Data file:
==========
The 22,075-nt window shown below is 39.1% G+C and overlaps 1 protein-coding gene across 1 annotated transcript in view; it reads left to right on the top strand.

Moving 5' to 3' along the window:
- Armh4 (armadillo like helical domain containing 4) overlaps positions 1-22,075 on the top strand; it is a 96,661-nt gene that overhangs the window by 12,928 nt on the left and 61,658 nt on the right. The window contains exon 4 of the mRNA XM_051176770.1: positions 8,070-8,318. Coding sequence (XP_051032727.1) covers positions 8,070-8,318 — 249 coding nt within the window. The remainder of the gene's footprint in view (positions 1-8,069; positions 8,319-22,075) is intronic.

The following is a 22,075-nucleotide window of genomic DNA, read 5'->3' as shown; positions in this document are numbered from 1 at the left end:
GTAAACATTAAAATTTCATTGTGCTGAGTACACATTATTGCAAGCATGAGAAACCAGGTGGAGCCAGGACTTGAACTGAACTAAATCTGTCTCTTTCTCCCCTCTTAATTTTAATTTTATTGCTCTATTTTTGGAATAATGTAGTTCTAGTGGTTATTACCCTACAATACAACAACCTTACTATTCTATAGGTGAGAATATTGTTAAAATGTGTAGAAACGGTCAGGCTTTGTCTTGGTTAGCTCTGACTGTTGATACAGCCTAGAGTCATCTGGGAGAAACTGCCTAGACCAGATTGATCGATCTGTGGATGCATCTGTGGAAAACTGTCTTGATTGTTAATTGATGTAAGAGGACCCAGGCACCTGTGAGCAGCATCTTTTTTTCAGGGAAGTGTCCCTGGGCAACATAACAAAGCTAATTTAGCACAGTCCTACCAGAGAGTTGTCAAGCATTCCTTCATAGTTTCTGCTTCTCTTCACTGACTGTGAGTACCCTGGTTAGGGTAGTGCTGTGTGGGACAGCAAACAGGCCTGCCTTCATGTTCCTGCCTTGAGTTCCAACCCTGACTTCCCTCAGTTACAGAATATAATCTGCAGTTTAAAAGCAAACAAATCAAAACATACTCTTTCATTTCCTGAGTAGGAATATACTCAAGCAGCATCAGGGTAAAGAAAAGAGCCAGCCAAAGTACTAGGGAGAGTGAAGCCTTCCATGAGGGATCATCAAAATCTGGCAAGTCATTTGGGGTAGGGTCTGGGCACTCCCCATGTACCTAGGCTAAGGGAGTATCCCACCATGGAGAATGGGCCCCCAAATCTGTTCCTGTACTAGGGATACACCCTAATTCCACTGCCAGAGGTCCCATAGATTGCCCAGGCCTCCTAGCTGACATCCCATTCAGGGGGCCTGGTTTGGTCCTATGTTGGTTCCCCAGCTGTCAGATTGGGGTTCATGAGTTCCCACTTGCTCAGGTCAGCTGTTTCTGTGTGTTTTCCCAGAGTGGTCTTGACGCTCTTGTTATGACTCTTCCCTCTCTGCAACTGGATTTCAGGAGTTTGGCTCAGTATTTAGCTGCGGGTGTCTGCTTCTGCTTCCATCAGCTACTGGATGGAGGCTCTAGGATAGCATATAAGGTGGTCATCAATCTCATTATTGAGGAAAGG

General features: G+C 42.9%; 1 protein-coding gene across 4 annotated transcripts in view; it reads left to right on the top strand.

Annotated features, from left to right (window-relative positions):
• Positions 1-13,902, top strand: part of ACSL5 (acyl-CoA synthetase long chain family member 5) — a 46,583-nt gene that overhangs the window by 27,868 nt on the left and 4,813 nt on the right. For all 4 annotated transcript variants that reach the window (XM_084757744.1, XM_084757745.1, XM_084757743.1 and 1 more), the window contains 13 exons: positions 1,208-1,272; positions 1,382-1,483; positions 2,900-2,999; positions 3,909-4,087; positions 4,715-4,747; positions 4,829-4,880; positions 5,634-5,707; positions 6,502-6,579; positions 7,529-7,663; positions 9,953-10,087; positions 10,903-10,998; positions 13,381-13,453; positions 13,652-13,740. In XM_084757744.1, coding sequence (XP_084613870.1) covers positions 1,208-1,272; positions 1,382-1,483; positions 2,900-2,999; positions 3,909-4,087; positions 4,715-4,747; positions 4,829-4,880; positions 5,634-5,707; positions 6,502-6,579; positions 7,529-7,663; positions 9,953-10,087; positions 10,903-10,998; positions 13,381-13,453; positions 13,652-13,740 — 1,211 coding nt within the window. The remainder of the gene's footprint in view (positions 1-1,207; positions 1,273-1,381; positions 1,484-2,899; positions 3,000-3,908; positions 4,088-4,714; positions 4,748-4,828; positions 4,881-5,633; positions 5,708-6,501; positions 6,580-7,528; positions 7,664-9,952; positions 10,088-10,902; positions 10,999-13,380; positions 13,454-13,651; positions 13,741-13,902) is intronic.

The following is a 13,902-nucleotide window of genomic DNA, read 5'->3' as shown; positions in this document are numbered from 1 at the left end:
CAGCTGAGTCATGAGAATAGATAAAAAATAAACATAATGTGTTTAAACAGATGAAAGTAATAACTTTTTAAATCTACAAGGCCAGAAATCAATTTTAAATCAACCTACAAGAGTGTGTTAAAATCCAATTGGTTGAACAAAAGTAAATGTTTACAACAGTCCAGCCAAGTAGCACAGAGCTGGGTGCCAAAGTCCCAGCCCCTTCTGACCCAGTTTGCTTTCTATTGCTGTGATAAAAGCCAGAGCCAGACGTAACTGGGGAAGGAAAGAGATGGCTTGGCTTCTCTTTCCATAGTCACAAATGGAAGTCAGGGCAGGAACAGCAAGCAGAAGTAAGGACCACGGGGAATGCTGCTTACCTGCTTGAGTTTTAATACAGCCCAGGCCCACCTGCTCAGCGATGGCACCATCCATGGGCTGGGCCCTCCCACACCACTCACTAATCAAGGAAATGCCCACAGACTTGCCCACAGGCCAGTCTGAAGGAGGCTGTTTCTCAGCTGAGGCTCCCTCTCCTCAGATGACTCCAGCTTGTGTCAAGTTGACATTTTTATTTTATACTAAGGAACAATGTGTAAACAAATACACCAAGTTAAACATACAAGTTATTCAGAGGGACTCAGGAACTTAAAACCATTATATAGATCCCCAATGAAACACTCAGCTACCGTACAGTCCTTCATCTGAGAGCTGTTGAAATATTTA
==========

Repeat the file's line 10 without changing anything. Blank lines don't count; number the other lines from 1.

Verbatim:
CAGCTGAGTCATGAGAATAGATAAAAAATAAACATAATGTGTTTAAACAGATGAAAGTAATAACTTTTTAAATCTACAAGGCCAGAAATCAATTTTAAATCAACCTACAAGAGTGTGTTAAAATCCAATTGGTTGAACAAAAGTAAATGTTTACAACAGTCCAGCCAAGTAGCACAGAGCTGGGTGCCAAAGTCCCAGCCCCTTCTGACCCAGTTTGCTTTCTATTGCTGTGATAAAAGCCAGAGCCAGACGTAACTGGGGAAGGAAAGAGATGGCTTGGCTTCTCTTTCCATAGTCACAAATGGAAGTCAGGGCAGGAACAGCAAGCAGAAGTAAGGACCACGGGGAATGCTGCTTACCTGCTTGAGTTTTAATACAGCCCAGGCCCACCTGCTCAGCGATGGCACCATCCATGGGCTGGGCCCTCCCACACCACTCACTAATCAAGGAAATGCCCACAGACTTGCCCACAGGCCAGTCTGAAGGAGGCTGTTTCTCAGCTGAGGCTCCCTCTCCTCAGATGACTCCAGCTTGTGTCAAGTTGACATTTTTATTTTATACTAAGGAACAATGTGTAAACAAATACACCAAGTTAAACATACAAGTTATTCAGAGGGACTCAGGAACTTAAAACCATTATATAGATCCCCAATGAAACACTCAGCTACCGTACAGTCCTTCATCTGAGAGCTGTTGAAATATTTA